The third avenue fund freeze has magnified the bloodbath in the world’s illiquid, speculative and high yield bond markets. This financial Frankenstein has begun to run amok (Malay word, la, as is ringgit!) in world finance. My friends who are junk bond specialists in New York/London expect $100 billion in energy defaults as Brent falls below $30. This is the reason trading volumes in Wall Street’s high yield bond index funds have tripled as the smart money flees in panic. High yield spreads have now spiked to 2009 levels. There is $10 trillion in unhedged debt from emerging market banks, governments and corporates that will lead to a global credit crunch and evoke the malign ghosts of 1991, 2001 and 2008-9.
It is not the risk you know that kills you but the risk you never dreamt existed, Donald Rumsfeld’s unknown unknowns. I was once obsessive about my kids wearing arm floaters when swimming in Asian resort paddle pools on our Christmas week holidays. We were in Sri Lanka’s Tea Factory but I had originally planned to go to Phuket with my wife and (then) 8 year old twins. But for the grace of God, I would have been in Phuket on December 24, 2004, the day the Asian tsunami claimed the lives 250,000 souls.
Several top banks in Dubai who once invited me to address their elite clients now ignore me because they do not like my bearish message on asset markets. Sad but true. Yet ostriches rarely out run predatory a panther in the African savannah or in financial markets. There are multi-billion dollar vested interests all over the world in finance, politics and media that cannot bear to have someone independent tell the truth to the world. Who would ever buy a joke hedge fund if they knew the entire game is rigged against them by the fund sponsor? Why bother robbing a bank when you can simply found and operate a bank? Information is a classic currency of power and billions of dollars are spent in communicating financial misinformation to dupe Joe Public as the leveraged lambs are fleeced and then led to the slaughter. The public learns the hard way that banditry and wealth management are not mutually exclusive professions. In a world of institutional lies in finance/media, the act of telling the truth is subversive. So people ignored me when I said crude oil would fall from $100 to $35. I was called a perma-bear when I said Russian, Brazil and Chinese equities could fall by 50% in 2013 while in exile on Magic Planet. My NRI friends in Dubai still remain India bulls.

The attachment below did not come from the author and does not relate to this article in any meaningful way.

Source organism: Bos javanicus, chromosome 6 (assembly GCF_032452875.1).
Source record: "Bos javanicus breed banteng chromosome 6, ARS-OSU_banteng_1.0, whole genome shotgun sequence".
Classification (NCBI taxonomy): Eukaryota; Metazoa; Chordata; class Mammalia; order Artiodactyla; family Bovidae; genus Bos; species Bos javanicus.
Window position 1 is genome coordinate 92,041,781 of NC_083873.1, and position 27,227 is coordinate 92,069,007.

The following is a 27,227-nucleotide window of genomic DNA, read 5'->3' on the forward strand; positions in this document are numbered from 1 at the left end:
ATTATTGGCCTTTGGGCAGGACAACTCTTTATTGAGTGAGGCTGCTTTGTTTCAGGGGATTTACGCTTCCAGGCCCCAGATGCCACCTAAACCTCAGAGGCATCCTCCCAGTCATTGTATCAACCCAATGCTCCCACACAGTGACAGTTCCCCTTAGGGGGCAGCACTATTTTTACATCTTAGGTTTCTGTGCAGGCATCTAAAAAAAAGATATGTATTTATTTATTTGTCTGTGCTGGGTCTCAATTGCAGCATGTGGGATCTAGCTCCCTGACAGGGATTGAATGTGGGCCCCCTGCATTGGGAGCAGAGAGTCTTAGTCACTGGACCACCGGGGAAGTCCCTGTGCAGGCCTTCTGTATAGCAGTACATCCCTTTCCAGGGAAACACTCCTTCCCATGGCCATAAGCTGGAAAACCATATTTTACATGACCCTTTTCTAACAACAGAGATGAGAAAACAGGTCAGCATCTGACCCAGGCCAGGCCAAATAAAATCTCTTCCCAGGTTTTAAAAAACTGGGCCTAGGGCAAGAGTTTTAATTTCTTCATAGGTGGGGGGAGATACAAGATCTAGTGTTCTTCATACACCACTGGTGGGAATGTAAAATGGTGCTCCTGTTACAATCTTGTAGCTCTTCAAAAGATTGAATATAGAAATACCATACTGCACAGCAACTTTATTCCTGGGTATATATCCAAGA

Belief, in Latin, is credere, the root of the English word credit – and credibility. Without credibility, there is no credit. Risk is a four letter word. So is ruin.
Written by

Mr. Matein Khalid serves as Head of Capital Markets and Advisor to the Chairman at Bin Zayed Group LLC. Mr. Khalid serves as the Chief Investment Officer of Salama. He manages Bin Zayed's global equities portfolios in the US, Russia, Latin America, Europe and the Far East. He is responsible for the Bin Zayed's hedge funds / private equities portfolios and external fund manager selection. He also advises the Chairman and board on investment banking relationships, financing and new issues in the international debt markets and merger/acquisition deal flow. Mr. Khalid has 20 years experience in the international capital markets and has worked with investment banks, private banks and securities firms in New York, London, Chicago, Geneva, Abu Dhabi and Dubai. He is an adjunct professor of banking and finance at the American College of Dubai, where he is also a member of the Board of Directors. Mr. Khalid writes on global financial markets and Middle East studies for newspapers and magazines in the UAE, Bahrain, Oman, Qatar and the United States. He has also taught courses on capital markets at J.P. Morgan Chase, (New York), SP Jain and Emirates Institute of Banking (Dubai). He has also taught at capital market seminars at Morgan Stanley (London), Chase Manhattan Bank (Geneva) and Barclays Capital (Hong Kong). Mr. Khalid has briefed ASEAN finance ministers and ultra high net worth investors in Hong Kong at the invitation of the chairman of Barclays Capital. He holds an MBA in finance and BS in Economics from the Wharton Business School and a BA/MA in international relations from the University of Pennsylvania in the US.